- Spectra Energy informed federal regulators it is delaying the proposed $3 billion Northeast Access pipeline, reiterating the demand for new gas capacity while also indicating it would need to "solidify the commercial foundation" of the project.
- In August, the Massachusetts Supreme Judicial Court blocked regulators from approving contracts that would fund the line through a charge on electric bills.
- The project, an expansion of the existing Algonquin Gas Transmission system, would help boost gas capacity in the region by up to 925,000 dekatherms per day. The company may now look to changes in Massachusetts law to push the project ahead, according to a report in the New Hampshire Union Leader.
New England still needs natural gas, but Spectra last month told the Federal Energy Regulatory Commission (FERC) that it must rethink how to pay for new capacity into the region.
"Algonquin believes it is prudent to take additional time to solidify the commercial foundation for critically needed infrastructure and to complete its analysis of the Access Northeast facilities," the company told FERC in a December filing. The company said it anticipates filing draft resource reports in the middle of this year, followed by a full application.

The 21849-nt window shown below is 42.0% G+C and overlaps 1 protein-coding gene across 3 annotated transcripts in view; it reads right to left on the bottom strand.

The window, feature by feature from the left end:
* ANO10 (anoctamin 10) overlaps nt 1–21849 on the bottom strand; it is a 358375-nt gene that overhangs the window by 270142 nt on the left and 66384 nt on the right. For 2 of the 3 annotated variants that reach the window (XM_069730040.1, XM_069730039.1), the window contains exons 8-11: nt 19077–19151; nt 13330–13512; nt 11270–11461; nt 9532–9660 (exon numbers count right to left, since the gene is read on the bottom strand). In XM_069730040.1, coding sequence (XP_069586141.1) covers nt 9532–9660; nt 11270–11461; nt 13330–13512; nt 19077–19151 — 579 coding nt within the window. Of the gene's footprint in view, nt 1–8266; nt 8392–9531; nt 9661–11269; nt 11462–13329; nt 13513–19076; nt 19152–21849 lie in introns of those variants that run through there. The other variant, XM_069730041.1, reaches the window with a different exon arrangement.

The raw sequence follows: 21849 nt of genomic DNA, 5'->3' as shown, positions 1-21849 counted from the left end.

Eversource Energy and National Grid both pulled support for the proposed expansion in the aftermath of the Massachusetts high court's decision. And four other utilities—NSTAR, Western Massachusetts Electric, Massachusetts Electric and Nantucket Electric—dropped petitions to acquire capacity on the line.
According to a report from the Boston Herald, the delay likely pushes back the expansion inservice to 2019, and means Spectra will have to approach state lawmakers for a possible funding fix.
Not everyone is convinced that the region requires additional gas supply, however. Massachusetts Attorney General Maura Healey argued that requiring electric ratepayers to pay for new natural gas pipeline capacity "effectively shifts the risks associated with building these projects," following the court ruling. Healey has said in the past she believes the region's energy needs should be met with efficiency and demand response instead.